Moysan’s effort to identify this canonical structure and to isolate the various techniques that Liszt used in composing his fantasies illustrates his determination to give his work a strong thematic structure, which many other books on the subject lack. We are a long way, for instance, from Paul Metzner’s minutely detailed narrative of Liszt’s career from 1823 to 1848 in Crescendo of the Virtuoso (1998).

The impartial reviewer is bound to remark that the constant effort of thematization at times lends a rather dry technical quality to the writing. Moysan’s approach also raises an important methodological issue having to do with the aesthetics of reception and cultural history in general. Since it is virtually impossible to compile an exhaustive list of texts touching on a particular musical work, how does the author proceed from a selection of published articles to a thematization of the style, which is in essence universalizing? In a passage devoted to “Liszt’s stile fantastico” (pp. 170-173), Moysan relies mainly on a review by Marie d’Agoult, “Liszt in London,” and then proceeds through a series of generalizations to the idea that “Liszt […] profoundly destabilized the old hierarchies and categories of court society without calling for their elimination” (p. 172). In this case, the cited text is chosen for its exemplarity. It allows the author to flesh out his theoretical account. On what basis can it be generalized, however? Does every particular text reflect the same general tendencies at work in society at a given point in time? Don’t Moysan’s interpretations, as intelligent and subtle as they often are, stand on feet of clay?

Conversely, one may regret the fact that the author’s thoughts about aesthetic changes in the 1830s are not always conceptually developed as thoroughly as they might be. Although Moysan describes these changes extensively, the work might have been strengthened by a comparison of the new aesthetic with classical “canonical beauty” and the Romantic “effect,” to which other musicologists such as Emmanuel Reibel have called our attention. Indeed, the idea of an “effect” comes up in four texts that Moysan quotes, two by Liszt and two by Berlioz (p. 173, 176, and 198).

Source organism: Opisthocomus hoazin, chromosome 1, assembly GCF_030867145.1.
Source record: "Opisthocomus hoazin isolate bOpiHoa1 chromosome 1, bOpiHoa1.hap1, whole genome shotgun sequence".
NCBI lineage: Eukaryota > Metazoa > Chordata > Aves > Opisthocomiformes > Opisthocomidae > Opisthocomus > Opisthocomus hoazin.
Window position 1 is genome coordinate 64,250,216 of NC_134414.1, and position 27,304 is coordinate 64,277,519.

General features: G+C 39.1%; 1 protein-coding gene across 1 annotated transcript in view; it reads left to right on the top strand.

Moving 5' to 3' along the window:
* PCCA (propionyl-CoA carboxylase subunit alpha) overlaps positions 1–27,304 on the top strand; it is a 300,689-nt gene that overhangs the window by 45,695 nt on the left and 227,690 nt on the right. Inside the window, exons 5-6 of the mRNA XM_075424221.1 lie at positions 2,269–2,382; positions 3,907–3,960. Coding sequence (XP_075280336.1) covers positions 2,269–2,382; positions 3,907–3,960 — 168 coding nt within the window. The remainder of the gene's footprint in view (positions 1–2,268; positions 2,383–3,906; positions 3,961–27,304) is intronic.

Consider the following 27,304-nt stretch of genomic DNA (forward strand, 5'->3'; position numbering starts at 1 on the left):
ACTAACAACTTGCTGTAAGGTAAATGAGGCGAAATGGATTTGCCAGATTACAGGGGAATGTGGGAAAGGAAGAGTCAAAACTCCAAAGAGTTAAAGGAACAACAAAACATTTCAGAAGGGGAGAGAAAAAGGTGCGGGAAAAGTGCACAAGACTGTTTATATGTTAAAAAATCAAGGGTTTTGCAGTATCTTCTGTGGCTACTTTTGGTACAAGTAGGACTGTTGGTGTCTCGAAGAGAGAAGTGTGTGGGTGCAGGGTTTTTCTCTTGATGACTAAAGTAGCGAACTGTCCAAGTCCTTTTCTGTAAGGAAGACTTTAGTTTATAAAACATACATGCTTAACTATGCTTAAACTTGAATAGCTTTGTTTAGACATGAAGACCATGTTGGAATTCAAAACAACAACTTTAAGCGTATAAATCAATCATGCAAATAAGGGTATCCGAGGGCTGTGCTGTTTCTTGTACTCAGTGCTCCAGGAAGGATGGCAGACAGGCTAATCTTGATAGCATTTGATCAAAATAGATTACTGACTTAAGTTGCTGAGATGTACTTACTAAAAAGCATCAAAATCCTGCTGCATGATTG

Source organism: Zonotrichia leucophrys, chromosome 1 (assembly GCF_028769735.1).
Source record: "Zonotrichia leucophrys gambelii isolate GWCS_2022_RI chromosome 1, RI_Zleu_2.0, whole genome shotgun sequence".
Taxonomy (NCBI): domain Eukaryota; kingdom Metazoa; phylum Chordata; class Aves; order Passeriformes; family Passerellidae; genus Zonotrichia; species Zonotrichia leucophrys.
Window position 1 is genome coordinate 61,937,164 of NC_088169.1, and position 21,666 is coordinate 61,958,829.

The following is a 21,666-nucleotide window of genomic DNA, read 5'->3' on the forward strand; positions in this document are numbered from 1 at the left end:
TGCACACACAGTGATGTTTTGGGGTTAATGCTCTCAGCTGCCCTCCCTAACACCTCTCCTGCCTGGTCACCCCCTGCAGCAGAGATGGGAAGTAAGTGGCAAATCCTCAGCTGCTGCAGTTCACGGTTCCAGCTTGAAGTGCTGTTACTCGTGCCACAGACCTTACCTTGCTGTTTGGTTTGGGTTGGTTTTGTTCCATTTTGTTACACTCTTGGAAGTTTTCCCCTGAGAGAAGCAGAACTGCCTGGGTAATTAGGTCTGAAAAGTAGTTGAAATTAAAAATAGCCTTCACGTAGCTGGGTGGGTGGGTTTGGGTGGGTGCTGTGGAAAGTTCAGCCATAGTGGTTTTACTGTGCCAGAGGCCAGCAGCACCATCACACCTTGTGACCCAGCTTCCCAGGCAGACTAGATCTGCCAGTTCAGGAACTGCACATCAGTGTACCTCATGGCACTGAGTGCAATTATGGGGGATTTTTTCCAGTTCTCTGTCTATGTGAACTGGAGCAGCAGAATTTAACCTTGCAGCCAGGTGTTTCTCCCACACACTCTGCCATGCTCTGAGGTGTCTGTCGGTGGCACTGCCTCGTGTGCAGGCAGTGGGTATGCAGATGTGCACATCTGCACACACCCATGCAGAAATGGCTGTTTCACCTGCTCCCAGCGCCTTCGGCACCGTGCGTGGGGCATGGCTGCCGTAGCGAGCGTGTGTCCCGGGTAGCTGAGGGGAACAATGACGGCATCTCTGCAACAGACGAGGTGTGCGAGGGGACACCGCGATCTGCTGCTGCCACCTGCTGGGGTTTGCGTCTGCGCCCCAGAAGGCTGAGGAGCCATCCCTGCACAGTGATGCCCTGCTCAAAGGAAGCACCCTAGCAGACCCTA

Although the musical passages analyzed in the work raise some questions, they do reveal the uniqueness of Liszt’s virtuosity. The musical analyses help us to see how the music of the young prodigy differed from the virtuosity of a musician like Thalberg, who still respected the codes of classical propriety. Though not as extensive as Cécile Reynaud’s analysis in Liszt et le virtuose romantique (Champion, 2006), Moysan’s comparison of Liszt and Thalberg is more effective and convincing.

The Lisztian Strategy: Take Advantage of the Divisions in Parisian High Society

More than anything else, what distinguishes Liszt, virtuose subversif from the two works cited above is no doubt the impressive use of the sociology of networks in part one. The “human comedy” in which the young Liszt developed is carefully described. Structured by the opposition between the Old Regime elites of the faubourg Saint-Germain and the elites of the Chaussée d’Antin that emerged from the revolution of 1830, this was the world—or, rather, the battlefield—in which Liszt would build his sulfurous reputation. To do so, he took a bold risk: presenting a scandalous image of himself—that of an ultramodern republican artist—while retaining the support of the legitimist faubourg. Liszt’s wager was successful because he had the flair to sense what Bruno Moysan brilliantly describes: